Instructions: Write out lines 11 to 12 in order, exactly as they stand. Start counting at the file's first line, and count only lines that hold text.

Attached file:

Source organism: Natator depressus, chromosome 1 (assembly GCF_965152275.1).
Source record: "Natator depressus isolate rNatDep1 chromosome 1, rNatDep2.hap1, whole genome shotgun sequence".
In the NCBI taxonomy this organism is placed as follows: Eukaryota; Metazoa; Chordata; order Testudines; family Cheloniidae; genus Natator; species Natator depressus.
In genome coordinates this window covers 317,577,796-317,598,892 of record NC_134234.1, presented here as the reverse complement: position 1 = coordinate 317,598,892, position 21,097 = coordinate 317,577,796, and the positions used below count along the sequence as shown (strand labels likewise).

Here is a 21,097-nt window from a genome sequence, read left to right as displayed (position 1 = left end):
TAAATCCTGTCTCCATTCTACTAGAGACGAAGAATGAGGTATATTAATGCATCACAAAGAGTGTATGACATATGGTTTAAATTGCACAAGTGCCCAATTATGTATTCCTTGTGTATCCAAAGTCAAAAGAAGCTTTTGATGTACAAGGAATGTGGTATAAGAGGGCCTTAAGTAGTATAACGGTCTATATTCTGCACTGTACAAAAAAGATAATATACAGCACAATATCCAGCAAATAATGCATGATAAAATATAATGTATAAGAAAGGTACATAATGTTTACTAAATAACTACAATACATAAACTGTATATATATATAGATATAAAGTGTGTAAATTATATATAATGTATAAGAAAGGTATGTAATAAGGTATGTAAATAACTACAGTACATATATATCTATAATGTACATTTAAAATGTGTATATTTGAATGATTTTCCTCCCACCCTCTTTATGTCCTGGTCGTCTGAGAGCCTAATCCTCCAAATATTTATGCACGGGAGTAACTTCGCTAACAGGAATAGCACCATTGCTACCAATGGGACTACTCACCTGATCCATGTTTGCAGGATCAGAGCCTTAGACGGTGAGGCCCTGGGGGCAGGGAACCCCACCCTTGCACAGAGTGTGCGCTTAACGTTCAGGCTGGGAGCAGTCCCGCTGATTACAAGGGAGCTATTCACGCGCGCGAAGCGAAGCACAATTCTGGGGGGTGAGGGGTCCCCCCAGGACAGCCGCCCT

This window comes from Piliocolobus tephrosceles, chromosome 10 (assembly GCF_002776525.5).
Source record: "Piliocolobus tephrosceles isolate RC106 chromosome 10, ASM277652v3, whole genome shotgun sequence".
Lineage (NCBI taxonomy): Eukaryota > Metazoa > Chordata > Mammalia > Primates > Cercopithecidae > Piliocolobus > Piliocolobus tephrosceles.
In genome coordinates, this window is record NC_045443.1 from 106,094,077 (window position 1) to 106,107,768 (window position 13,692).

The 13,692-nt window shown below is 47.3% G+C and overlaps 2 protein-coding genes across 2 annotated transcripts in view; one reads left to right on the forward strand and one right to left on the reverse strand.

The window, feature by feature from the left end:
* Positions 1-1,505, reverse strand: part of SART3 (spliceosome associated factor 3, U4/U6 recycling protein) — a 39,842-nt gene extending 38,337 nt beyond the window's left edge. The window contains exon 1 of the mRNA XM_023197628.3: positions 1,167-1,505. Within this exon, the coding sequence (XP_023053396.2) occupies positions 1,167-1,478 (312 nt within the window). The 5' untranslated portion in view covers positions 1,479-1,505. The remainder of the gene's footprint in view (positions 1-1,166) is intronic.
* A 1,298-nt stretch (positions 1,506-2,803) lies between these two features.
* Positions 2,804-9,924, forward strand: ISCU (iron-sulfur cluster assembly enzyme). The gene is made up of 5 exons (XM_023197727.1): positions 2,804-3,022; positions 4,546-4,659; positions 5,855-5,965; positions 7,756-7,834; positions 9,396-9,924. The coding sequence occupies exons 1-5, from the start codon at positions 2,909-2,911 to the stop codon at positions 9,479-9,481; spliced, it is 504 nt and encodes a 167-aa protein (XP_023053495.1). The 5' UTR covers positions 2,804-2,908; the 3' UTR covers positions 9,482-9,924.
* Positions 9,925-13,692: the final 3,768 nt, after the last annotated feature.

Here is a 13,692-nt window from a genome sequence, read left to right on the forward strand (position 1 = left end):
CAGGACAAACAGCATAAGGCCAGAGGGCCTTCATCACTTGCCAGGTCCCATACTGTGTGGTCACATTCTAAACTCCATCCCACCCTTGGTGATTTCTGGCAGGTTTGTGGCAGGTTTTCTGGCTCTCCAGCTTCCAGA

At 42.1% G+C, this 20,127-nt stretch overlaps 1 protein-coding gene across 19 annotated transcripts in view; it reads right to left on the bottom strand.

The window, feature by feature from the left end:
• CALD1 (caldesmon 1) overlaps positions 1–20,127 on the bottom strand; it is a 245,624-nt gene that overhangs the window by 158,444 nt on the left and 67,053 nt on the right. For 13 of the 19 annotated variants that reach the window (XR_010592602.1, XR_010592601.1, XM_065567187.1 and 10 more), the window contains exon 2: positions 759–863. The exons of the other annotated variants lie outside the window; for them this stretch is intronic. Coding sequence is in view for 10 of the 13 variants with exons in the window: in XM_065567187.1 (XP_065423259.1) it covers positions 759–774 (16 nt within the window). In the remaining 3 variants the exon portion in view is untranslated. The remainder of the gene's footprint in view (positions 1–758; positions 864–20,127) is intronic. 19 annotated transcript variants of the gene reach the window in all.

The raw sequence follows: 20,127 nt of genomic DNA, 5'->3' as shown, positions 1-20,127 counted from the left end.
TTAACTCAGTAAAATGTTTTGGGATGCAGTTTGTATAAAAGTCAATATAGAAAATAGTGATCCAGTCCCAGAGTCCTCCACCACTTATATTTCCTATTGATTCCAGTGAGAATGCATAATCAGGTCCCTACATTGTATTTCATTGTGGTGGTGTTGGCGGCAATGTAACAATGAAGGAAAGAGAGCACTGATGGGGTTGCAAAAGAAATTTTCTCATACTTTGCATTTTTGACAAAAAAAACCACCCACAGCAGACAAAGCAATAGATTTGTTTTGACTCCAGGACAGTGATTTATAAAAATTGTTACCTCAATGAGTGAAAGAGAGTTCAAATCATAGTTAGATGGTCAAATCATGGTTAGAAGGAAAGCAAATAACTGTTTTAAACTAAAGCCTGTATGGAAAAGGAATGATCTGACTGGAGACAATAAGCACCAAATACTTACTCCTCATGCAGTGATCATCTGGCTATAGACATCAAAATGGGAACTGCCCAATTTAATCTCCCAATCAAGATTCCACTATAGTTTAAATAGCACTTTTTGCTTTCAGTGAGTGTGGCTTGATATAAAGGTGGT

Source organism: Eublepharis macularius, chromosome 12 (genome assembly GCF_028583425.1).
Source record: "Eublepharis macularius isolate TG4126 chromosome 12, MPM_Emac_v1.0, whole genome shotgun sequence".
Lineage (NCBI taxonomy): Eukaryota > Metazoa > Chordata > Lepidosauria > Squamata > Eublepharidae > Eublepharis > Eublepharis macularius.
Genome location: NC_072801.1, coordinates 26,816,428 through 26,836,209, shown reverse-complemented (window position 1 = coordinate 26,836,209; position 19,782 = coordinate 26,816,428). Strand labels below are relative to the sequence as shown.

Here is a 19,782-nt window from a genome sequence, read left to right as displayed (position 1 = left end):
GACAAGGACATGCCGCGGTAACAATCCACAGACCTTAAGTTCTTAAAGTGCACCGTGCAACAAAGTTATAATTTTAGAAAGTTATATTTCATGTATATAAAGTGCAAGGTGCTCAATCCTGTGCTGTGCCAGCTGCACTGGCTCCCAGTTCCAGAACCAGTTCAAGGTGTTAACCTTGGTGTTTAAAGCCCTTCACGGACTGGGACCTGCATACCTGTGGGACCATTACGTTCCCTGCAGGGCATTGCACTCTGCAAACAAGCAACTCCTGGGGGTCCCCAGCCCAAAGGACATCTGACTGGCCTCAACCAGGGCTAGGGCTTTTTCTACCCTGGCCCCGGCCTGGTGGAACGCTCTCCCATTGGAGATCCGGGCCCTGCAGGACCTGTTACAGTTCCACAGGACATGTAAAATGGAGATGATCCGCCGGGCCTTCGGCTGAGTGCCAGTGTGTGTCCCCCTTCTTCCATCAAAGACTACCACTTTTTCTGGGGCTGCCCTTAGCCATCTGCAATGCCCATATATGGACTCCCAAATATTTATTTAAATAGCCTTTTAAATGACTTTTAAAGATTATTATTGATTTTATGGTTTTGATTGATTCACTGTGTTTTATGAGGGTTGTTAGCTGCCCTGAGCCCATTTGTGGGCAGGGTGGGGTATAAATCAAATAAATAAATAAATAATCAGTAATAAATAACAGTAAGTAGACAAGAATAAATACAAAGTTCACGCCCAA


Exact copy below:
The 13,692-nt window shown below is 47.3% G+C and overlaps 2 protein-coding genes across 2 annotated transcripts in view; one reads left to right on the forward strand and one right to left on the reverse strand.

The window, feature by feature from the left end: